7/13/2014 ~ Something has happened to the bees. There are three or four drinking now, at most, where before there were nearly twenty at a time. I wanted to show them to you, so I bought a small video camera that would let you listen to the lovely buzzing as well as see the bees, but now most of the bees are gone.

I wonder if this is the result of RoundUp use nearby…

6/21/2014 ~ I knew that wasps come to my deck for a drink of water fairly frequently, but I had no idea that bees need water during the day.

At least, not until I noticed quite a loud buzzing and a constant wave of bees coming to drink from the tray under my fig tree.

There are trays of water under all the pots of vegetables on my deck, but they choose the fig’s tray.

I would guess that’s because the fig has been in its pot for years, so there’s no longer “compost tea” in the tray after a watering.

They don’t appear to like it if I fill the try to the brim. They appear to like to walk down the interior side of the tray and then drink. So, I’m careful to keep a margin for them to use for their walk.

I’m really tempted to buy a video camera so that I can show you how frequently they fly in and out. And, to capture the buzzing. It sounds like a healthy garden years ago, before the advent and popularity of RoundUp.

6/22/2014 ~ There seem to be nearly twice as many bees today. I’m glad they don’t mind me sitting a foot away from them when I’m watering, morning and evening. They happily fly around me as I navigate with my rolling walker between my pots of vegetables.

I wonder if there are more bees because they’re newly hatching.

I took some pictures of bees that appeared to be laying eggs in the pot with my strawberry plants. Bees laying eggs ~ See pictures and read description.

National Geographic video of woman dancing with 12,000 bees on her body. View video.

Mason bee home on fence facing the morning sun
Mason bee home on fence facing the morning sun

2/21/07  The door blew off my Mason Bee home during the winter. I just found it the other day. I wasn’t able to walk very well toward the end of fall, so I hadn’t been outside in quite a long time. When I saw all the straws exposed, the straws are made out of cardboard and are larger than soda straws, I wondered if they had been ruined.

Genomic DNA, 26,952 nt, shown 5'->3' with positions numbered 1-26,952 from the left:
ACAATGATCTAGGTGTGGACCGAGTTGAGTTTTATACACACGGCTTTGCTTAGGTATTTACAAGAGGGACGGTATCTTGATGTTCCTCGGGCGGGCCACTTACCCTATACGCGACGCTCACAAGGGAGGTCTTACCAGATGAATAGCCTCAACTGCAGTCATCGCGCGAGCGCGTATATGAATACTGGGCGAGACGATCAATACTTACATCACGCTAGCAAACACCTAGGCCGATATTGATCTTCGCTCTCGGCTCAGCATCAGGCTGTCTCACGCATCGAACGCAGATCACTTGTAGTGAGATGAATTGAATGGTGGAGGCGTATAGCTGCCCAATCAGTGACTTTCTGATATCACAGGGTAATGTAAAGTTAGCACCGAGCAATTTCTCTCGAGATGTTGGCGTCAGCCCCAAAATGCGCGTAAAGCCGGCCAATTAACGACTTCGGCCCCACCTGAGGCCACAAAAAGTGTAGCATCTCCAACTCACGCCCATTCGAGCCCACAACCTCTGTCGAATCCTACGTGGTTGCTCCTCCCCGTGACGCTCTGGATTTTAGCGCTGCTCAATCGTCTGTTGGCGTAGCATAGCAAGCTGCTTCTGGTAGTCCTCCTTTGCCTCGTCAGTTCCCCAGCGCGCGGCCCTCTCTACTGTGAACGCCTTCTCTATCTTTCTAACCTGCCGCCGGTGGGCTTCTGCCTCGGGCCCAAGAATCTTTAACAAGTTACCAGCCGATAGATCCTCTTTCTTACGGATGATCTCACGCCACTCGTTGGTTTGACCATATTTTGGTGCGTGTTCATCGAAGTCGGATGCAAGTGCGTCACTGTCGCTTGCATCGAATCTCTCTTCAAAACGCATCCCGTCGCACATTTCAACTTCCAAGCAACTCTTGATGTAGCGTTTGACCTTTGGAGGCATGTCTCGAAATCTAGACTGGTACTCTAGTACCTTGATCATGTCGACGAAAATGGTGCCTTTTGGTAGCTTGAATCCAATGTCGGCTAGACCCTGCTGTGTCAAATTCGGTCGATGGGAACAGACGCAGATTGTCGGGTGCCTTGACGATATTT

Surprisingly, they looked fine except for grass that seemed to have blown into several of them. By whacking the straws on the side of a crock pot that had broken in the cold, I was able to empty the straws quite easily, except for one.

One was so tightly full of grass and bits of weed that I had to whack it over and over again, growing ever more amazed that the wind could have driven the weeds into the corkscrew shapes that came out.

But then a shape came out that was like a flying creature of some sort that was in a cocoon. My heart sank. I had been told that the bees would not use my house last year because I put it up too late. Yet here was this poor cocoon… not really a cocoon, more like a translucent envelope around the shape of a flying insect.

If shaking a baby hurts it, then all the whacking must have been horrible for the poor bee, if it is a bee. I put it back into the straw and put the door back on. Gosh, I felt so bad, and still do. I bet the mother bee put all the grass and weeds inside the straws for her baby, to keep it warm. Maybe it would have been a queen Mason Bee and I would have had lots of wonderful bees in my garden.

I hope I haven’t jinxed my Mason Bee homes.

Bee in pear blossom
Bee in pear blossom

April 14, 2008 ~ There were many bees in my pear tree today. Bees are more difficult to photograph than I had thought. Treating them as if they were birds doesn’t quite work. As you can see, the bee in the photo at right is not as obvious as a bird would be, and this is with the image showing at 100%.

Last year I felt lucky if I saw more than one bee in an hour. Today there were dozens at one time in my pear tree. 🙂

I even planted borage for them last year ~ it’s touted as their favorite flower. But they hardly paid any attention to it, whereas they nuzzled into the dandelions in a true display of love. I found one little one that must have been out too late and been overtaken by the cold of the night or sheer exhaustion, because it was curled up, asleep on a dandelion in the morning.

Bee approaching pear blossom
Bee approaching pear blossom

April 15, 2008 ~ Well, I did better today. I took the pictures earlier so that the wall behind the pear tree wasn’t glaring in the sunlight and I used the zoom.

So, today I can find the bees in the pictures.

I was going to read about changing the shutter speed, but for some reason I got sidetracked.

I think if I use a faster shutter speed the bees might actually be as clear as the flowers, not that the flowers in this picture are that clear. In some they are brilliantly clear — but there’s no picture where the honey bees are clear.

I have some shots of mason bees that are really clear, so they must be a lot slower.

Anyway, this was lovely. The sound of all the bees around me when I was standing amid the branches was lovely.

Pollinating Bees
Article Name
Pollinating Bees
I had no idea that bees need water during the day, at least not until I noticed a buzzing and constant wave of bees coming to drink from the tray under my fig
Publisher Name
Health Boundaries
Publisher Logo

Leave a Reply

Your email address will not be published.